War of the Rebellion: Serial 102 Page 0738 LOUISIANA AND THE TRANS-MISSISSIPPI. Chapter LX.

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[Inclosure Numbers 4.]

HEADQUARTERS FREEMAN'S BRIGADE,

May 29, 1865.

Major W. C. LE FEVER,

Commanding U. S. Forces:

MAJOR: Your communication of 27th instant is received and contents properly noted. Sir, I would say to you in reply that my command, together with all others in Northern Sub-District of Arkansas, were surrendered to the U. S. authorities by General Thompson, which will be complete on the 5th of JUNE next. However, I have some soldiers at their homes and on other business absent from the command. You will, I trust, respect and parole them according to the usages in such cases. I have met to-day for the purpose of making arrangements to move to Jacksonport on the 5th.

I am, major, very respectfully, your obedient servant,

T. R. FREEMAN,

Colonel, Commanding, &c.

GLASGOW, June 2, 1865.

General SPALDING:

Three bushwhackers and one Confederate soldier surrendered this morning to Captain Denny at Roanoke.

A. F. DENNY,

Colonel.

GLASGOW, June 2, 1865.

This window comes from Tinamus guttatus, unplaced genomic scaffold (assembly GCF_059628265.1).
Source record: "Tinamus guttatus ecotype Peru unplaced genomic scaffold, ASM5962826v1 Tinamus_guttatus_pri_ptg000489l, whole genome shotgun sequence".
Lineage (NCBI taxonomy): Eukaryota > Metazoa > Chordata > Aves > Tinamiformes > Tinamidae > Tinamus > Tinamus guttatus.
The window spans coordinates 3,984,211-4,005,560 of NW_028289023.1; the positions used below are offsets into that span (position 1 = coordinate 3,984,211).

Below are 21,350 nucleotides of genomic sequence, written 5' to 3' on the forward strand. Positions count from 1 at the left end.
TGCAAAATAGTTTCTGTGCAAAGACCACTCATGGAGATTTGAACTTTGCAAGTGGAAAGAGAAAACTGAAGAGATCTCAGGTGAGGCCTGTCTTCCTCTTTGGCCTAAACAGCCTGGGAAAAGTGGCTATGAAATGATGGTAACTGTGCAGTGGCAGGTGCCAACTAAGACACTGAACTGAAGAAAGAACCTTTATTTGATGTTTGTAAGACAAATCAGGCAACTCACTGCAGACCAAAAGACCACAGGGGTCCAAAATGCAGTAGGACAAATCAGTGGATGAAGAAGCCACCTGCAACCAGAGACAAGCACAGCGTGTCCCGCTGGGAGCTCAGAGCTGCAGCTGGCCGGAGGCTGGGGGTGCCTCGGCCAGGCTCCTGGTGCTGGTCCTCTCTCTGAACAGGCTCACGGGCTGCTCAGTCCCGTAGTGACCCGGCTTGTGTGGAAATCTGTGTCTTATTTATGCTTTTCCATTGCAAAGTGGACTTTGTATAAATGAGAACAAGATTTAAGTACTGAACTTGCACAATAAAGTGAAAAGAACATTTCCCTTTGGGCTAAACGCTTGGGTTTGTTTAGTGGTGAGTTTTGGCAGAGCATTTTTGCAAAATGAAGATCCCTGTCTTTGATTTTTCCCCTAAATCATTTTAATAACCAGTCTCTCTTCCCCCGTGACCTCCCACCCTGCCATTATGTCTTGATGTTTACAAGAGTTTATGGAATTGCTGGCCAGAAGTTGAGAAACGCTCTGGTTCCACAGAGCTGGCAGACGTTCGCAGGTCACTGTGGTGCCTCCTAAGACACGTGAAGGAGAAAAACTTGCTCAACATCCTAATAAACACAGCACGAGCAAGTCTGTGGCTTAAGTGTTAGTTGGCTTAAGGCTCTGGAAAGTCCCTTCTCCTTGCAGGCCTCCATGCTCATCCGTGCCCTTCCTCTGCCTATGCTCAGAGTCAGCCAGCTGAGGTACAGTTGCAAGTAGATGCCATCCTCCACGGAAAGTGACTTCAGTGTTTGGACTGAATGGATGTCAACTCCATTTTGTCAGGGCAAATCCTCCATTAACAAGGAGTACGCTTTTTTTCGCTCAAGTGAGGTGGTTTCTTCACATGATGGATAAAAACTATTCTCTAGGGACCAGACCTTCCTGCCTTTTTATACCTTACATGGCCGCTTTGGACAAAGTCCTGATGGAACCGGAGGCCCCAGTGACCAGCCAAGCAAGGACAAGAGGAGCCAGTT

Brevet Brigadier-General SPALDING:

Clement is reported with some half-dozen men six miles from Fayette this morning, going southeast. It is thought he is trying to form a junction with Anderson. Captain Harris, of the Fayette Missouri Militia, is after him. Will order men from this post, Roanoke, and Huntsville in pursuit. Lieutenant Grotjan, of Keytesville, and Captain Forbes, of this place, were on his track all day yesterday. It is so dry they could not follow his trail.

A. F. DENNY,

Colonel.

HEADQUARTERS EAST SUB-DISTRICT OF THE PLAINS,

Fort Kearny, Nebr. Ter., June 2, 1865.

Captain GEORGE F. PRICE,

Actg. Asst. Adjt. General, Dist of the Plains, Julesburg, Colo. Ter.:

CAPTAIN: I have the honor to acknowledge the receipt of your communication of 29th instant, giving instructions as to course to be pursued with the Pawnee Indians, and to transmit herewith copy of letter addressed to Mr. Lushbaugh, agent of that tribe, which explains itself. I will start for their village, as soon as I get a small force of cavalry together with which to visit them. I am satisfied, from all the accounts I have received, that the chiefs and majority of the tribe are in no wise implicated in the affair of the 18th ultimo on the Little Blue River; on the contrary, the evidences heretofore given by this tribe of their friendly disposition to the whites are strengthened lately by the conduct of their principal men. Some few vagabonds of the tribe are the guilty